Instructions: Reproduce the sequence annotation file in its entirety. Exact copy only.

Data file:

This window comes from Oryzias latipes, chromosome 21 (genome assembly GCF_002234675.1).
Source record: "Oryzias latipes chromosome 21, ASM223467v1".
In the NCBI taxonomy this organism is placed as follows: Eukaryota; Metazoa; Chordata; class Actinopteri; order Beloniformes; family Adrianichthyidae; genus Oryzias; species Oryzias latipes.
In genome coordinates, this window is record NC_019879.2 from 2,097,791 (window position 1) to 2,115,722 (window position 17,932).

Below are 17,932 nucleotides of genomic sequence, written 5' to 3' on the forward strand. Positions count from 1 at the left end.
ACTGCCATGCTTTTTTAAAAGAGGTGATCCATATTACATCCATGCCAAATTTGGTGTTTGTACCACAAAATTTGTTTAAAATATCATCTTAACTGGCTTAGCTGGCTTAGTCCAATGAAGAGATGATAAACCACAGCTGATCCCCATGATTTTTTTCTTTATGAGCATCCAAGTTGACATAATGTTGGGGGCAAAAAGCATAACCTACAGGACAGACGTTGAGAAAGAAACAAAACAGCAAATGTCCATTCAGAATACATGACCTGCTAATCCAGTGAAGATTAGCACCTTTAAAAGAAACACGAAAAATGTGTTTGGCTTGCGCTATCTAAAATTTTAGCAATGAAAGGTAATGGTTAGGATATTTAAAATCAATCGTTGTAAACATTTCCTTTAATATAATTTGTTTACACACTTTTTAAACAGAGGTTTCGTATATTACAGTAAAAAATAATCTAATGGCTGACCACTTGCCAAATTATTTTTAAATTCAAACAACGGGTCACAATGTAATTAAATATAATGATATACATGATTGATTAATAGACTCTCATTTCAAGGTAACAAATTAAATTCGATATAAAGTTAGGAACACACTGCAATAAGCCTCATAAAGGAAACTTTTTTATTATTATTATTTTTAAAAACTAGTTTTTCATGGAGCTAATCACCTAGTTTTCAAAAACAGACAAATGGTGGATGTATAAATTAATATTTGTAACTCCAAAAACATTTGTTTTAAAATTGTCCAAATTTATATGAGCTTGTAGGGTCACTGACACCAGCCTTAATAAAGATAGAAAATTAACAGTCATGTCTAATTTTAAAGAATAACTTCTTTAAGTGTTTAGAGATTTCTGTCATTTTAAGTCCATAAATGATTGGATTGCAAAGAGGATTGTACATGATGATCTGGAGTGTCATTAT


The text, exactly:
This window comes from Oryzias latipes, chromosome 21 (genome assembly GCF_002234675.1).
Source record: "Oryzias latipes chromosome 21, ASM223467v1".
In the NCBI taxonomy this organism is placed as follows: Eukaryota; Metazoa; Chordata; class Actinopteri; order Beloniformes; family Adrianichthyidae; genus Oryzias; species Oryzias latipes.
In genome coordinates, this window is record NC_019879.2 from 2,097,791 (window position 1) to 2,115,722 (window position 17,932).

Below are 17,932 nucleotides of genomic sequence, written 5' to 3' on the forward strand. Positions count from 1 at the left end.
ACTGCCATGCTTTTTTAAAAGAGGTGATCCATATTACATCCATGCCAAATTTGGTGTTTGTACCACAAAATTTGTTTAAAATATCATCTTAACTGGCTTAGCTGGCTTAGTCCAATGAAGAGATGATAAACCACAGCTGATCCCCATGATTTTTTTCTTTATGAGCATCCAAGTTGACATAATGTTGGGGGCAAAAAGCATAACCTACAGGACAGACGTTGAGAAAGAAACAAAACAGCAAATGTCCATTCAGAATACATGACCTGCTAATCCAGTGAAGATTAGCACCTTTAAAAGAAACACGAAAAATGTGTTTGGCTTGCGCTATCTAAAATTTTAGCAATGAAAGGTAATGGTTAGGATATTTAAAATCAATCGTTGTAAACATTTCCTTTAATATAATTTGTTTACACACTTTTTAAACAGAGGTTTCGTATATTACAGTAAAAAATAATCTAATGGCTGACCACTTGCCAAATTATTTTTAAATTCAAACAACGGGTCACAATGTAATTAAATATAATGATATACATGATTGATTAATAGACTCTCATTTCAAGGTAACAAATTAAATTCGATATAAAGTTAGGAACACACTGCAATAAGCCTCATAAAGGAAACTTTTTTATTATTATTATTTTTAAAAACTAGTTTTTCATGGAGCTAATCACCTAGTTTTCAAAAACAGACAAATGGTGGATGTATAAATTAATATTTGTAACTCCAAAAACATTTGTTTTAAAATTGTCCAAATTTATATGAGCTTGTAGGGTCACTGACACCAGCCTTAATAAAGATAGAAAATTAACAGTCATGTCTAATTTTAAAGAATAACTTCTTTAAGTGTTTAGAGATTTCTGTCATTTTAAGTCCATAAATGATTGGATTGCAAAGAGGATTGTACATGATGATCTGGAGTGTCATTAT